Uptown func: Serverless types Nuweba trouser $4.8m as investors eye faster FaaS
Optimised function wrangling aims to make AWS's Lambda look like a Lada
Interview Israel-based serverless specialist Nuweba has slurped $4.8m of seed funding from investors keen on the company's bold claims that its tech runs at 10 times the speed of the competition.
Admins are increasingly looking to serverless computing and Function-as-a-Service platforms as way to put the headaches of managing machines and containery instances firmly in the hands of someone else.
What could be easier than simply lobbing a function into the likes of Amazon's Lambda and letting Bezos' boffins deal with keeping the infrastructure up and running?
Taking aside the potentially icky issue of vendor lock-in, one major problem faced by devs considering going serverless is performance. Care needs to be taken with architecture because those magic functions simply don't run very fast. On AWS, it can often be cheaper to fire up an EC2 instance and work from there. It'll almost certainly be faster.
A paper we reported on last December demonstrated examples running considerably slower on Lambda than EC2, costing more and having poorer latency. But, of course, deploying to and managing functions in the serverless world is far simpler, and developers do seem to be embracing it.
Fresh containers for all
Nuweba's co-founders, CEO Ido Neeman and CTO Yan Cybulski, took time out from counting their $4.8m to chat to The Register about how their allegedly speedier take on serverless FaaS tech works.
The pair reckon that the performance of their implementation is 10 times that of the Lambda equivalent with invocation latency times from 8ms for what Neeman describes as a "warm start" to 40ms for a "cold start". He added: "We give you a fresh new function container or set box for every invocation. We don't reuse containers. This is why we have a superior application of security to other platforms."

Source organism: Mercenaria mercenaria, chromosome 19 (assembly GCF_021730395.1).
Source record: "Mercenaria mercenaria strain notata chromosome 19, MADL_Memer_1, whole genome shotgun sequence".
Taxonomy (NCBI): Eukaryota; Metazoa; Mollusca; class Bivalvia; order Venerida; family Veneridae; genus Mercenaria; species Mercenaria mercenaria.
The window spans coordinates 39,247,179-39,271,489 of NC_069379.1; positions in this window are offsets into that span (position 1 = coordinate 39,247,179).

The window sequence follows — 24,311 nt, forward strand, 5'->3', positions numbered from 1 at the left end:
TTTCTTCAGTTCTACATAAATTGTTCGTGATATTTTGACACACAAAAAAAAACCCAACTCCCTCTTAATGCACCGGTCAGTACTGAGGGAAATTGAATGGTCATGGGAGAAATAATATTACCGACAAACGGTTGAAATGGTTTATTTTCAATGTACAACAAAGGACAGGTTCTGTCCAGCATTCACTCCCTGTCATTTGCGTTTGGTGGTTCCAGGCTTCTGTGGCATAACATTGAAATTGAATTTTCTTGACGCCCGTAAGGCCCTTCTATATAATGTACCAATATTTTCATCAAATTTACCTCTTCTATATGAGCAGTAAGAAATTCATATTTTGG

As former members of the Israel Defense Forces, the pair have a bit of a thing about security.
"Currently on AWS, our infrastructure is built on top [of] EC2 and we manage everything," said Cybulski. "Each client will get its own single tenant infrastructure from the AWS account [and] each client will get a different AWS account for maximum isolation."
That's correct. The thing runs on AWS EC2. Looking for Azure or Google Cloud support? Tough. The gang plans to make the leap from Amazon's cloud eventually but right now Cybulski doesn't see the demand. "Almost all of the customers we talked to are interested in services made in AWS and not any other platforms."
Words to make a Microsoft or Google exec weep.
Neeman added that support for Azure wouldn't take too much effort, but would only support Linux functions at first rather than the Windows implementation also available in Microsoft's cloud.
Part of this is down to the fact that Nuweba is, at its core, a carefully optimised branch of the Linux kernel. These proprietary tweaks are what makes the thing more rapid than the likes of Lambda.
It remains in private beta for now, which Nuweba plans to extend by the end of February. That beta will then be opened to progressively more users until a final launch (again, AWS only for now) towards the latter part of 2019.
And the cost? Slightly more than stock AWS Lambda. ®
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